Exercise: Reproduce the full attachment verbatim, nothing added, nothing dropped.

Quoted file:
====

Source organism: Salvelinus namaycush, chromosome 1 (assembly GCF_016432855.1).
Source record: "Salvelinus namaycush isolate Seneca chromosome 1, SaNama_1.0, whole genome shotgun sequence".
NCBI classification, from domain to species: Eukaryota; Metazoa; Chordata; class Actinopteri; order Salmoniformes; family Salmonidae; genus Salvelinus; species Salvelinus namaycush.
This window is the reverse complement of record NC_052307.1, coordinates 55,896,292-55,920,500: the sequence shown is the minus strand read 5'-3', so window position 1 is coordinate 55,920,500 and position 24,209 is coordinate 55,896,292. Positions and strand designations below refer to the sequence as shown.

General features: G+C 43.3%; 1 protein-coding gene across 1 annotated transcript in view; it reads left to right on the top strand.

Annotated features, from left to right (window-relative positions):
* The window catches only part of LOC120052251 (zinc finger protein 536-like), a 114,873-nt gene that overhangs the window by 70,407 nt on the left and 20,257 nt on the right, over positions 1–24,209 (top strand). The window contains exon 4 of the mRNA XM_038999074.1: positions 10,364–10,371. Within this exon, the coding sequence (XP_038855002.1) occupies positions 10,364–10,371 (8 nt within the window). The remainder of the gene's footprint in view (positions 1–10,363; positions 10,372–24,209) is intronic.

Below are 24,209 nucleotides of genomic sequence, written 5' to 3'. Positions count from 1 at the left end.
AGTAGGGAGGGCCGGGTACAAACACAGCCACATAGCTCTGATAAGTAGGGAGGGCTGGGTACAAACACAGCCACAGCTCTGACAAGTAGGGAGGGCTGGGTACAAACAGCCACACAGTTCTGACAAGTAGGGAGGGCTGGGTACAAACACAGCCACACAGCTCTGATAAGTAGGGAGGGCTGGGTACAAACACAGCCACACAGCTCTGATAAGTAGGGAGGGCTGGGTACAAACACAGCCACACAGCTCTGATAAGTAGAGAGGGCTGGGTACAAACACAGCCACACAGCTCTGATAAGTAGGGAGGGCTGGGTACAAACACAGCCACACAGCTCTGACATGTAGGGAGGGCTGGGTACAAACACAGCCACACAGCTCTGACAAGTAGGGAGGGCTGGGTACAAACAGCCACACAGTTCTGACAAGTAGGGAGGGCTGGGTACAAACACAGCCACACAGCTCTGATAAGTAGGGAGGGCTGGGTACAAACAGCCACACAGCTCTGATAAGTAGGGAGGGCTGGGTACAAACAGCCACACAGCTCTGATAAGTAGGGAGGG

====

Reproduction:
Source organism: Salvelinus namaycush, chromosome 1 (assembly GCF_016432855.1).
Source record: "Salvelinus namaycush isolate Seneca chromosome 1, SaNama_1.0, whole genome shotgun sequence".
NCBI classification, from domain to species: Eukaryota; Metazoa; Chordata; class Actinopteri; order Salmoniformes; family Salmonidae; genus Salvelinus; species Salvelinus namaycush.
This window is the reverse complement of record NC_052307.1, coordinates 55,896,292-55,920,500: the sequence shown is the minus strand read 5'-3', so window position 1 is coordinate 55,920,500 and position 24,209 is coordinate 55,896,292. Positions and strand designations below refer to the sequence as shown.

General features: G+C 43.3%; 1 protein-coding gene across 1 annotated transcript in view; it reads left to right on the top strand.

Annotated features, from left to right (window-relative positions):
* The window catches only part of LOC120052251 (zinc finger protein 536-like), a 114,873-nt gene that overhangs the window by 70,407 nt on the left and 20,257 nt on the right, over positions 1–24,209 (top strand). The window contains exon 4 of the mRNA XM_038999074.1: positions 10,364–10,371. Within this exon, the coding sequence (XP_038855002.1) occupies positions 10,364–10,371 (8 nt within the window). The remainder of the gene's footprint in view (positions 1–10,363; positions 10,372–24,209) is intronic.

Below are 24,209 nucleotides of genomic sequence, written 5' to 3'. Positions count from 1 at the left end.
AGTAGGGAGGGCCGGGTACAAACACAGCCACATAGCTCTGATAAGTAGGGAGGGCTGGGTACAAACACAGCCACAGCTCTGACAAGTAGGGAGGGCTGGGTACAAACAGCCACACAGTTCTGACAAGTAGGGAGGGCTGGGTACAAACACAGCCACACAGCTCTGATAAGTAGGGAGGGCTGGGTACAAACACAGCCACACAGCTCTGATAAGTAGGGAGGGCTGGGTACAAACACAGCCACACAGCTCTGATAAGTAGAGAGGGCTGGGTACAAACACAGCCACACAGCTCTGATAAGTAGGGAGGGCTGGGTACAAACACAGCCACACAGCTCTGACATGTAGGGAGGGCTGGGTACAAACACAGCCACACAGCTCTGACAAGTAGGGAGGGCTGGGTACAAACAGCCACACAGTTCTGACAAGTAGGGAGGGCTGGGTACAAACACAGCCACACAGCTCTGATAAGTAGGGAGGGCTGGGTACAAACAGCCACACAGCTCTGATAAGTAGGGAGGGCTGGGTACAAACAGCCACACAGCTCTGATAAGTAGGGAGGG